In France, politics sometimes spills on to the streets, with unpredictable results. Even for France, this threatens to be an extraordinary – and potentially combustible – May Day.
In Paris alone, there could be 300,000 demonstrators on the streets, extending from the most extreme fringes of the race-baiting far right to the most undemocratic shores of the sanctimonious and anarchic far left.
Officially, both sides – supporters of Jean-Marie Le Pen, the National Front leader, on the one hand, and a broad swath of anti-Le Pen protesters on the other – will be kept apart, in place and time. Officially, the leaders of both sides are determined to avoid violence that could damage their cause when France votes in the second round of the presidential election on Sunday. Nevertheless police and leaders on both sides fear that breakaways from either march could cause mayhem in the centre of the capital, which will be largely closed for the 1 May public holiday. A splinter group of skinheads that detached itself from a similar National Front march on 1 May 1995 seized a young Moroccan passer-by, Brahim Bouraam, and drowned him in the Seine.
More than 4,000 police have been mobilised today. There are particular concerns at the security problems posed by Mr Le Pen himself, who will lead the far-right march with his wife, Jany, and then speak for 90 minutes in the open air at the Place de l'Opéra.
Mr Le Pen's state bodyguard has been doubled. The Ministry of the Interior fears that there may be a temptation for "un illuminé" (a crazy person) to reverse the plot of The Day of the Jackal, the Frederick Forsyth thriller about a far-right plot to shoot Charles de Gaulle in Paris.
Both of today's Paris marches were planned long before Mr Le Pen threw France into political crisis 10 days ago by taking second place in the first round of the presidential election, with just under 17 per cent of the vote. He is expected to lose the second round on Sunday to President Jacques Chirac by a wide margin.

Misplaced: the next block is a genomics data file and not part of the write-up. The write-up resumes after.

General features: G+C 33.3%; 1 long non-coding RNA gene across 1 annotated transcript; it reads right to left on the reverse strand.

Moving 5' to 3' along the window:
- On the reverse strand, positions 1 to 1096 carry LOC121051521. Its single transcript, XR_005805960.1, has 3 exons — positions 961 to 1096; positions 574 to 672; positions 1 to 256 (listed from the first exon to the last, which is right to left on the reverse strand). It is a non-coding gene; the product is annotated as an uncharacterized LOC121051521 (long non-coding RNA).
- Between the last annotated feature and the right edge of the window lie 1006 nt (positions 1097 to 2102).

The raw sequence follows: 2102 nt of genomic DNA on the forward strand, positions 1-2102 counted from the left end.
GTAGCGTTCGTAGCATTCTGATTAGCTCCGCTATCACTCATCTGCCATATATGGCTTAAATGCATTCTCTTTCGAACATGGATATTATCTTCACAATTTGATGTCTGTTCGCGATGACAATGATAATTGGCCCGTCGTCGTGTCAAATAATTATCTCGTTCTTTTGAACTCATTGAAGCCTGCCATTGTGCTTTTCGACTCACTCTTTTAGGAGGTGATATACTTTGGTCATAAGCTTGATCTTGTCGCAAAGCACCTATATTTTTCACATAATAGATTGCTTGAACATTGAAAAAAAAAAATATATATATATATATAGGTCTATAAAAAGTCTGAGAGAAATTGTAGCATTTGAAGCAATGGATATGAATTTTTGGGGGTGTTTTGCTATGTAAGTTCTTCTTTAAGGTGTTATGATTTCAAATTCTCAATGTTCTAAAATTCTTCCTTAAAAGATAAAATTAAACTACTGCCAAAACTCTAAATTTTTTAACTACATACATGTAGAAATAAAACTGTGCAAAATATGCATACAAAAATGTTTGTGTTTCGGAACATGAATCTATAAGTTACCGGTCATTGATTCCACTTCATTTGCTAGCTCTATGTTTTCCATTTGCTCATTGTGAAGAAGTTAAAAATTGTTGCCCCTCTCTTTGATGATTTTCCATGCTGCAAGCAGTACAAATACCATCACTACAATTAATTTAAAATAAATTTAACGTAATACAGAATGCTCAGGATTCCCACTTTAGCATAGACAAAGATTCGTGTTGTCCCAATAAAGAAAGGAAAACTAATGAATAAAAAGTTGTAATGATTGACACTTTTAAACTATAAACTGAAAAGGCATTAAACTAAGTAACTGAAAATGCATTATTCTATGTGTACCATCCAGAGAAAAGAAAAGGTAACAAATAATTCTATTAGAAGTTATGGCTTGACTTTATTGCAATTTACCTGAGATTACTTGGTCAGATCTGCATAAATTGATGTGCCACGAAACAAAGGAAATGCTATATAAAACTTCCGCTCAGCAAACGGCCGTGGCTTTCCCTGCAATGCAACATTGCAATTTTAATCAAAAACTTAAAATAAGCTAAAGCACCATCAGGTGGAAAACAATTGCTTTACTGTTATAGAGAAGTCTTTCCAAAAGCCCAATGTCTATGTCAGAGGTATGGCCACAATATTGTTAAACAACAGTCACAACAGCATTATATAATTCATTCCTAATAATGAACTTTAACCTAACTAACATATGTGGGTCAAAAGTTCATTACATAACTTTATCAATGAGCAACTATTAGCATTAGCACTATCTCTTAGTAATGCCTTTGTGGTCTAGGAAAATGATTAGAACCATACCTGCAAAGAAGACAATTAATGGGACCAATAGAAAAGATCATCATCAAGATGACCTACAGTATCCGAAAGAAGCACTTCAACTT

Each 1 May since 1988, Mr Le Pen has led a march through Paris, from Châtelet to the Place de l'Opera, supposedly to mark Jeanne d'Arc (Joan of Arc) Day, which is actually 12 May. Normally he attracts 5,000 people; this year, he is forecasting 100,000 or more, including far-right delegations from other European countries and members of overtly neo-Nazi and anti-Semitic groups.
Jeanne d'Arc, a peasant girl pure of heart and blood who tried to boot foreigners (the English) out of France, has been an icon of the French far right since the 1920s. She was a symbol for French anti-Semitic movements before being kidnapped by Mr Le Pen.
In past years, the far-right leader has marched at the head of the parade, followed by a young woman dressed as Jeanne in full armour, riding a white horse. Actress and horse have been cancelled this year as part of Mr Le Pen's drive to make himself seem more of a mainstream, First World politician.
The anti-Le Pen demonstration, expected to be 200,000 strong, has been grafted on to the annual May Day parade through Paris by trade unions and left-wing parties, from the Place de la République to the Place de la Nation. There will be tens of thousands of young people from the spontaneous protests at schools and universities against the far-right, which have sprung up all over France in recent days. More menacingly, there will be far-left and anarchist groups and racially mixed bands of youths from the depressed inner suburbs of the capital.
Similar anti-NF labour marches are planned in almost every French city or large town.
Nominally, the two Paris marches should be completely separate. The NF march, in the city centre, is supposed to be over by 1pm. The anti-Le Pen march, in the eastern part of Paris, begins at 3pm.
If there is trouble, it will come most probably from the far-left elements in the afternoon demonstration, who may try to bait the NF supporters or the CRS riot police. A small commemoration of the death of the Moroccan skinhead victim in 1995 this morning will also be uncomfortably close to the NF march.
There are also fears – including at NF headquarters – over the intentions of some of the ultra far-right groups who will join Mr Le Pen's parade. These include Occident, a leather-clad, pagan, neo-Nazi group, and Unité Radicale, an overtly racist youth movement that has marched in past years, chanting anti-Semitic slogans. NF organisers have asked all participants this year to dress neatly, to abandon their inflammatory banners and leave their "sentimental medals from the second world war" (ie Nazi insignia) at home.
Instead of Joan of Arc on a white horse, Mr Le Pen will be followed by a group of black NF supporters from overseas departments and territories of France.
In Berlin last night, riot police clashed with hundreds of left-wing demonstrators when a supermarket was looted on the eve of May Day protests. Bottles and rocks were thrown at police after an open-air rock concert and several were hurt.Reuse content